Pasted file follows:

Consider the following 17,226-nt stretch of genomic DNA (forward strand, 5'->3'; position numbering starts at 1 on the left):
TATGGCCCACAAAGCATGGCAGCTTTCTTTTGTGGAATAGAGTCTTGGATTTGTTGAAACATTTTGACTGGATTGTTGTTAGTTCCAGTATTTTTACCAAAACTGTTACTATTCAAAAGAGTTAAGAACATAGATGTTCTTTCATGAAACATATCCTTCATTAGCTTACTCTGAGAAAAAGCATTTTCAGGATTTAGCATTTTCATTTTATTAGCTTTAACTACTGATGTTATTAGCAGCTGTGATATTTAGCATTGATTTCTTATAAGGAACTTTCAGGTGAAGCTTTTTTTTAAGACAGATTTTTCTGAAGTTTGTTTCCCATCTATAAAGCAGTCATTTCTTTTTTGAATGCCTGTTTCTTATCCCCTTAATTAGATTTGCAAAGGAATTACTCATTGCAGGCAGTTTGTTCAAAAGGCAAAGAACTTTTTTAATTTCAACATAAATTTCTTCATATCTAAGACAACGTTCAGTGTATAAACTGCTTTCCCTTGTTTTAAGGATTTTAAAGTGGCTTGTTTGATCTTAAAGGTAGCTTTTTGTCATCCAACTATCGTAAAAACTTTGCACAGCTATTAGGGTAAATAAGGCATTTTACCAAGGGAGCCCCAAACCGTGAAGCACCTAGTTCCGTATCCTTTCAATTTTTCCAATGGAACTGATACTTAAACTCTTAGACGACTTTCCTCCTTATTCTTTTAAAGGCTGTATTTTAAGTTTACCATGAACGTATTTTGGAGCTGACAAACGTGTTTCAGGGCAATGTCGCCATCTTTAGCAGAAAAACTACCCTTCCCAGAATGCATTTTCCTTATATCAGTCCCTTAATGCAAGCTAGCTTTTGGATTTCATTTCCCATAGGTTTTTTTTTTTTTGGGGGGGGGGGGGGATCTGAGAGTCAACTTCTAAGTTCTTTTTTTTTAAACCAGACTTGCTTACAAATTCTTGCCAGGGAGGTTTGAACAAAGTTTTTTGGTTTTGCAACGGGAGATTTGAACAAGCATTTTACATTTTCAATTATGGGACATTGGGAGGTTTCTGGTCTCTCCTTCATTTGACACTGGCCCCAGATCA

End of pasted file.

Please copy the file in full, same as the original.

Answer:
Consider the following 17,226-nt stretch of genomic DNA (forward strand, 5'->3'; position numbering starts at 1 on the left):
TATGGCCCACAAAGCATGGCAGCTTTCTTTTGTGGAATAGAGTCTTGGATTTGTTGAAACATTTTGACTGGATTGTTGTTAGTTCCAGTATTTTTACCAAAACTGTTACTATTCAAAAGAGTTAAGAACATAGATGTTCTTTCATGAAACATATCCTTCATTAGCTTACTCTGAGAAAAAGCATTTTCAGGATTTAGCATTTTCATTTTATTAGCTTTAACTACTGATGTTATTAGCAGCTGTGATATTTAGCATTGATTTCTTATAAGGAACTTTCAGGTGAAGCTTTTTTTTAAGACAGATTTTTCTGAAGTTTGTTTCCCATCTATAAAGCAGTCATTTCTTTTTTGAATGCCTGTTTCTTATCCCCTTAATTAGATTTGCAAAGGAATTACTCATTGCAGGCAGTTTGTTCAAAAGGCAAAGAACTTTTTTAATTTCAACATAAATTTCTTCATATCTAAGACAACGTTCAGTGTATAAACTGCTTTCCCTTGTTTTAAGGATTTTAAAGTGGCTTGTTTGATCTTAAAGGTAGCTTTTTGTCATCCAACTATCGTAAAAACTTTGCACAGCTATTAGGGTAAATAAGGCATTTTACCAAGGGAGCCCCAAACCGTGAAGCACCTAGTTCCGTATCCTTTCAATTTTTCCAATGGAACTGATACTTAAACTCTTAGACGACTTTCCTCCTTATTCTTTTAAAGGCTGTATTTTAAGTTTACCATGAACGTATTTTGGAGCTGACAAACGTGTTTCAGGGCAATGTCGCCATCTTTAGCAGAAAAACTACCCTTCCCAGAATGCATTTTCCTTATATCAGTCCCTTAATGCAAGCTAGCTTTTGGATTTCATTTCCCATAGGTTTTTTTTTTTTTGGGGGGGGGGGGGGATCTGAGAGTCAACTTCTAAGTTCTTTTTTTTTAAACCAGACTTGCTTACAAATTCTTGCCAGGGAGGTTTGAACAAAGTTTTTTGGTTTTGCAACGGGAGATTTGAACAAGCATTTTACATTTTCAATTATGGGACATTGGGAGGTTTCTGGTCTCTCCTTCATTTGACACTGGCCCCAGATCA